Nate Allen is a columnist for the Arkansas Democrat-Gazette. A graduate of the University of Missouri, Allen is a voter for the Heisman Trophy. He has authored three books about the Razorbacks.
Hogs must dial down aggressiveness
Mike Anderson's style of play led to the Razorbacks committing 26 fouls against Northwestern State on Saturday.
FAYETTEVILLE To make his Razorbacks play in-your-face pressure defense like they played against the Northwestern State Demons on Saturday night, Mike Anderson seldom whistles fouls in practice.
But some whistles might resonate throughout this long week of practices at Walton Arena before Arkansas wraps up its nonconference campaign hosting Delaware State Saturday night.
Arkansas’ defense played superbly. The Hogs bedeviled the Demons, No. 2 nationally in scoring, holding them 25 points below their average in a 79-61 victory.
Yet, Arkansas committing 26 fouls and enabling 42 Northwestern State free throws isn’t likely to cut it when SEC play opens Jan. 9 on the road at Texas A&M.
It didn’t cut it at Ann Arbor, Mich., on Dec. 8, Arkansas’ only true road game to date, a 80-67 loss to then No. 3 Michigan.
Arkansas committed 19 fouls to the Wolverines’ eight and was outscored from the line 15 to 3.
Foul play also didn’t cut it in neutral site losses to Arizona State and Wisconsin in Las Vegas.
Arizona State’s 83-68 victory included 20 of 36 free throws to Arkansas’ 14 of 21, while Razorbacks star forward Marshawn Powell fouled out in 18 minutes.
Wisconsin won the next night, 77-70 with 25 of 38 free throws to Arkansas’ 17 of 25. Powell fouled out in 19 minutes.
Forwards Powell, Coty Clarke and Jacorey Williams, all with four fouls by early in the second half, played 17, 7 and 11 minutes, respectively, against Northwestern State.
All that, Anderson knows, could make his Razorbacks victims of foul play on the SEC road.
“That’s the negative I am going to take away from this game,” Anderson said. “We put them on the line too much.”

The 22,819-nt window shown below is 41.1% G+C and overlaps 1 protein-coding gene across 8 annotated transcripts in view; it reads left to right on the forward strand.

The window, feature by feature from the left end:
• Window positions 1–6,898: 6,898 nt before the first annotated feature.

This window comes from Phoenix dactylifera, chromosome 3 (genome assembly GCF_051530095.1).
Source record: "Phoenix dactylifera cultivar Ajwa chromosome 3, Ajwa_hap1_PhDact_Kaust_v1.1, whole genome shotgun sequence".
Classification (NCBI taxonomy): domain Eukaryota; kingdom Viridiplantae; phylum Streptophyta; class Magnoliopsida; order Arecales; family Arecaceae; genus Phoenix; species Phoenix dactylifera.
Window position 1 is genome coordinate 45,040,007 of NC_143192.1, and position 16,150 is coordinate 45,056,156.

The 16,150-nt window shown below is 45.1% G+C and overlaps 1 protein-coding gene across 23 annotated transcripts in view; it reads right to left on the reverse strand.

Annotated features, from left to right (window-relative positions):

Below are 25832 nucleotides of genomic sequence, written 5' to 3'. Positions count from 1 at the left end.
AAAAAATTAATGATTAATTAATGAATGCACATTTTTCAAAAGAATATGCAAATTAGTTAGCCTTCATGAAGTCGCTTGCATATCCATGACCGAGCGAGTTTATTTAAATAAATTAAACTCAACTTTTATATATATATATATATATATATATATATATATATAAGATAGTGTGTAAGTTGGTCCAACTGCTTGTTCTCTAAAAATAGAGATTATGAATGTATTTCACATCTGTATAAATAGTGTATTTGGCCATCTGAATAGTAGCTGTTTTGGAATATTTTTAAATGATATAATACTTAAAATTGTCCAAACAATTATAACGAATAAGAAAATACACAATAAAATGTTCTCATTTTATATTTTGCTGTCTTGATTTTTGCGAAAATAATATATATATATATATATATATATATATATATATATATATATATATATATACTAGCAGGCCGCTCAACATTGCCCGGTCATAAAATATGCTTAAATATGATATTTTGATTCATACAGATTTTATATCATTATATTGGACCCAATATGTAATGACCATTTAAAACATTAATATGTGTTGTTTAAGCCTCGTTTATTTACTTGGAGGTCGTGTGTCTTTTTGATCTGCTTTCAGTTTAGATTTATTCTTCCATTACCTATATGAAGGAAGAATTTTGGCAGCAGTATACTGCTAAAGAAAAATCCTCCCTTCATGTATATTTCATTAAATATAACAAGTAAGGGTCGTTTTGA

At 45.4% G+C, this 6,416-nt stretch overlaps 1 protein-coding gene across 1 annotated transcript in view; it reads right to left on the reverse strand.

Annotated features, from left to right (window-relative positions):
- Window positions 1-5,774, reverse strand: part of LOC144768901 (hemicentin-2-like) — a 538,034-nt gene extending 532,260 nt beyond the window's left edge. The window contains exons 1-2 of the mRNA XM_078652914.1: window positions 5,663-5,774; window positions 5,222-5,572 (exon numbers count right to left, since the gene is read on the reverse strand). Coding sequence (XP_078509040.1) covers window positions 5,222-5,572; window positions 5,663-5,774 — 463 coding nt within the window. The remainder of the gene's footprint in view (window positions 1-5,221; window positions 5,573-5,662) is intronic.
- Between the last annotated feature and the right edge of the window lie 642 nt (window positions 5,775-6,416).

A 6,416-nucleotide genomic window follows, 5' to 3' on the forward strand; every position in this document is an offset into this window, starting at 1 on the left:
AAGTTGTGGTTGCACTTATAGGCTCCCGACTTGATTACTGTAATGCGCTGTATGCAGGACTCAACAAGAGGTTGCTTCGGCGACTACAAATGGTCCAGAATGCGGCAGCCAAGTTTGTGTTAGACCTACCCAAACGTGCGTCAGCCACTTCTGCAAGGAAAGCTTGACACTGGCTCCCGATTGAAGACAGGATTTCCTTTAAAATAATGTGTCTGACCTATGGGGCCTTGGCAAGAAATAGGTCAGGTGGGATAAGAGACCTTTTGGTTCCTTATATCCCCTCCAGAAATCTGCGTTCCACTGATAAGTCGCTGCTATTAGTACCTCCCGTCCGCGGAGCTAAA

It’s an indelicately delicate balancing act, playing aggressive defense against attacking teams yet not fouling it up with too many free throws for your opponent and too few minutes for some of your key players.
“It’s going to be important because on the road you cannot put your opponent more on the line than you,” Anderson said. “So we have got some work to do in that area. But I can’t say enough about our defense.”
The Hogs blocked out on the boards (holding a 57-41 advantage, including 41 defensive rebounds), forcing the Demons to shoot more jumpers though obviously fouling along the way.
Some fouls, though, Anderson said were more silly than physical, reminding him of the Arizona State and Wisconsin games.
“Against Arizona State and Wisconsin some of the fouls we were getting, unnecessary fouls,” Anderson said. “You look at some of the fouls ... a guy catching the ball in the high post and we are reaching in, but we can clean that up.”
Anderson says Powell, his leading rebounder and second-leading scorer, must foot the bill defensively or hand himself over to continued foul trouble.
“He has to play a lot smarter,” Anderson said. “Play defense with your feet and not with your hands. That is what he has been guilty of, playing with his hands.”
PRAYERS FOR PATSY
Razorbacks fans recalling the Eddie Sutton era should extend prayers to Patsy Sutton, who suffered a massive stroke Friday night.
Patsy Sutton is the wife of Hall of Fame basketball coach Eddie Sutton, who described Patsy as “my No. 1 assistant” during his stay in Arkansas from 1974-1985.
The Suttons have lived in Tulsa since the time of Eddie’s tenure at Oklahoma State (1990-2006).
Sports, Pages 16 on 12/31/2012